After serving nearly five years, Frank De Fina will resign from his post as executive vice president of Samsung Techwin America on June 2 citing personal reasons. A successor to the position has not been named.
De Fina made the announcement on Wednesday (May 28) during a conference call with several invited members of the security industry trade media. Although he did state a specific reason why he was resigning from the company, he requested it not be reported.
De Fina said he would be “taking a breather” from the industry before potentially returning as a consultant. “I am leaving on my own in a very amicable way. I am leaving due to personal reasons,” he said.
De Fina joined Samsung in early 2010 as the company was foundering in its attempt to build brand recognition and market share. Among the challenges he faced, De Fina had to rectify a broken go to market strategy, which included two competing distributers that were selling to other suppliers.
“Almost five years ago when I came here [the company] was a shell. There really was no company. There were no processes in order. There was no team,” he said.
Rising from near total obscurity in the industry, as of late the company has experienced positive growth and is incrementally improving brand awareness among installing security contractors and end users alike, he said.
“Our business this year versus last year is up about 75%. We are sure we are gaining market share. If you look at the North American market that is growing around 8% to 9% [annually], a 75% increase is very significant. I am leaving the company in much better shape than when I found it,” he said.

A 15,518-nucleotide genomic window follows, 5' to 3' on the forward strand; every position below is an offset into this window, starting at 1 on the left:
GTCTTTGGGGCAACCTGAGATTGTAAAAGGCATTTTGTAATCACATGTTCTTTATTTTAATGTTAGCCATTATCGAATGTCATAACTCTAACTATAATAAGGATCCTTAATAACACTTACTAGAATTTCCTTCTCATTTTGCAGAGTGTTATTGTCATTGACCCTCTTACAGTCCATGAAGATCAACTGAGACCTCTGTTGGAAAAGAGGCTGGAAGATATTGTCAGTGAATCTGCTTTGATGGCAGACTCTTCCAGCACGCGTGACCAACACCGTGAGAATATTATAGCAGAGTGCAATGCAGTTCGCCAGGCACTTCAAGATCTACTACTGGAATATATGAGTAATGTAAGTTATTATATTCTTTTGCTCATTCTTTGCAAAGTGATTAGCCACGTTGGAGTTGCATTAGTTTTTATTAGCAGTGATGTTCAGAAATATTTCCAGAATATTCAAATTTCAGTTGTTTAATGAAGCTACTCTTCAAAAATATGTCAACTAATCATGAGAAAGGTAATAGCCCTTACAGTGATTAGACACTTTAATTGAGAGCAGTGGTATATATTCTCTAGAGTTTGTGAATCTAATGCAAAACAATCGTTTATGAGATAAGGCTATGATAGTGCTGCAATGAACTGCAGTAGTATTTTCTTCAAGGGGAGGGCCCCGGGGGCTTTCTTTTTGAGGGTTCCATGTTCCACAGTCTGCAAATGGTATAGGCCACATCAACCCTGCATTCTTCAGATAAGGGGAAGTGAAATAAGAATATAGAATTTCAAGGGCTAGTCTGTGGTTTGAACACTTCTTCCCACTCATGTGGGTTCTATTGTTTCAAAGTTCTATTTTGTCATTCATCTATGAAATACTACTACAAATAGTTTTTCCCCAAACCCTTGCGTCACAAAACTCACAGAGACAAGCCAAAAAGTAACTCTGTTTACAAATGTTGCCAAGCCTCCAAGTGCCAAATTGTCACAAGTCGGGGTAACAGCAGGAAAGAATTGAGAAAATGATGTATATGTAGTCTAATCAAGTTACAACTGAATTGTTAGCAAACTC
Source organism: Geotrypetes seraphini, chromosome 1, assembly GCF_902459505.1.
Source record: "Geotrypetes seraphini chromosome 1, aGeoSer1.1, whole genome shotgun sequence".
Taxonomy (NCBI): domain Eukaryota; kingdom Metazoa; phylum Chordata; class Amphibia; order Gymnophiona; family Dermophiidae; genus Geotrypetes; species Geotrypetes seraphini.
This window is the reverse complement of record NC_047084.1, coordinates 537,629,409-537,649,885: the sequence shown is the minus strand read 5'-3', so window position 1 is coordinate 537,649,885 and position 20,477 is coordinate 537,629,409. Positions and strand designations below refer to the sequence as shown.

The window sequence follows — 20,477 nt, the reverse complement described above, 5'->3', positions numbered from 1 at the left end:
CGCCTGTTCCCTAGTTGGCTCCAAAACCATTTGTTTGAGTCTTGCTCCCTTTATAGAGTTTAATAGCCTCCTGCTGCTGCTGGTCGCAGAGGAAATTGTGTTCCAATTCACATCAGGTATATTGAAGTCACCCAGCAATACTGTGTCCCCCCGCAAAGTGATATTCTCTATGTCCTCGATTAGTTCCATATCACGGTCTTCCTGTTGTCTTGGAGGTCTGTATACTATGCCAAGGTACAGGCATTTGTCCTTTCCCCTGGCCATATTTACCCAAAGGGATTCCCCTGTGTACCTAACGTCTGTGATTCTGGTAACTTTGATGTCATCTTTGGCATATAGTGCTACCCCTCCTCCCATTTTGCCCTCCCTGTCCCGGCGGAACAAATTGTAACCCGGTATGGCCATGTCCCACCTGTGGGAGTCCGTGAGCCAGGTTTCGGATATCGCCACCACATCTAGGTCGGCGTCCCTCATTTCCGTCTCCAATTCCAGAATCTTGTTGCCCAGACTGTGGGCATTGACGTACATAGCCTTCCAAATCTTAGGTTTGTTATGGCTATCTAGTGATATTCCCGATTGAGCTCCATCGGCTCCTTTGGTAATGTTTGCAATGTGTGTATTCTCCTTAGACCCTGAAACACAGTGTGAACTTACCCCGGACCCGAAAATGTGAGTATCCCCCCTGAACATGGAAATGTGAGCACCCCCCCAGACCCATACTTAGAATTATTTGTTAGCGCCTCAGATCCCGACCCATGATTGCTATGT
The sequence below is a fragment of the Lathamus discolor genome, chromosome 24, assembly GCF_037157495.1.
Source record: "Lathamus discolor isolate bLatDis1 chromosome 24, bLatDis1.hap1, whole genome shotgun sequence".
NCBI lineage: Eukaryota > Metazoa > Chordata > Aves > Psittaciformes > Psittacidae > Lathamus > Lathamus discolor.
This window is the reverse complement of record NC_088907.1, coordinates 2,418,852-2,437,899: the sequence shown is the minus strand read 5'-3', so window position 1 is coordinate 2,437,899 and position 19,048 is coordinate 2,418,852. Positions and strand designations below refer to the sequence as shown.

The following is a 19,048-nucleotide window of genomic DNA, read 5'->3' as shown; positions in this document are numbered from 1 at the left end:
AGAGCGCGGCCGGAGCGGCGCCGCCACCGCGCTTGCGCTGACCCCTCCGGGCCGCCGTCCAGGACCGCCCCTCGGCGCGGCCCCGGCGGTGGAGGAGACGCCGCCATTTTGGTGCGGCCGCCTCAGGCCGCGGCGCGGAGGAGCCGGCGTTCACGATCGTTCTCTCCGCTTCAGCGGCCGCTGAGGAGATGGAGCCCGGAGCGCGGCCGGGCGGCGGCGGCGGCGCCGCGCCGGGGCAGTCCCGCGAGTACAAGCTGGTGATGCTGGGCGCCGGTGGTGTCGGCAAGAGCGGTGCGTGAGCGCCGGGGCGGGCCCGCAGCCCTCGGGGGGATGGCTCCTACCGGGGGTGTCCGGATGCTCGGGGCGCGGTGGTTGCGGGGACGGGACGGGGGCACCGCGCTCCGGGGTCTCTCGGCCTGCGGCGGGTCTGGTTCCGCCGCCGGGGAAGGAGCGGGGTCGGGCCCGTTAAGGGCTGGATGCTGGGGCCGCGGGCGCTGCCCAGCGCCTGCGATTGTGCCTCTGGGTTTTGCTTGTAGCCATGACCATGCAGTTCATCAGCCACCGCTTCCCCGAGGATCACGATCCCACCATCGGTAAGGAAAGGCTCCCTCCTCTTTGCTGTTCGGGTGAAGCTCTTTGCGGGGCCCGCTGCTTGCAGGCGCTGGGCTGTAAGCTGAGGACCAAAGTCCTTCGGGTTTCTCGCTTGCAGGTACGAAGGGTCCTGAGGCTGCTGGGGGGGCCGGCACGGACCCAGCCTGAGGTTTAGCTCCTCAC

De Fina feels among his greatest achievements at Samsung is the management personnel he leaves behind to run the company: “I will take credit for building a great team, but the credit for building the business goes to that team.”
“There are a couple of obvious potential choices” who could be selected to lead the security division from the roster of managers he recruited to the organization, but the decision will ultimately be made by Samsung brass in Korea, De Fina said.
The core management team includes Tom Cook, vice president of sales; Keith Ridings, business development director; and Janet Fenner, senior marketing group manager.
De Fina fielded a few general industry questions following his resignation announcement. When giving his thoughts on what he expects to be the next big growth area for video surveillance, De Fina cited his recent month-long, fact-finding tour through the Silicon Valley where he met with executives from Google, Yahoo, Citrix and other tech firms. He learned the companies were equally concerned about the physical security of their data centers as they are about cybersecurity measures.
“If you look at the traditional physical security space there is a big growth area in protecting the approaching criminal if you will,” he said. “There is still a big physical security problem with data centers and mobile towers and bridges and infrastructure … the big growth areas are going to be intrusion or violation of space surrounding these critical areas.”
And the greatest challenge that integrators confront in today’s marketplace? Decreasing margins, he said. To compete in an ever competitive market, traditional integrators “need to reinvent themselves to mimic or track in parallel” emerging growth opportunities such as securing the likes of data centers and critical infrastructure.
It’s no longer about capturing on camera “who is in the lobby,” rather the key is to gather video data as somebody is “approaching the mobile cell tower in the dark in the middle of the farmer’s field. People will pay more to solve these problems that are not so easy to solve,” he said.
De Fina formerly served as president of Panasonic System Solutions, which he retired from in 2008 after holding various positions at the company for more than 25 years. Following a stint as the top executive at Paul Reed Guitars — De Fina is an avid guitarist and music aficionado — he assumed his role at Samsung.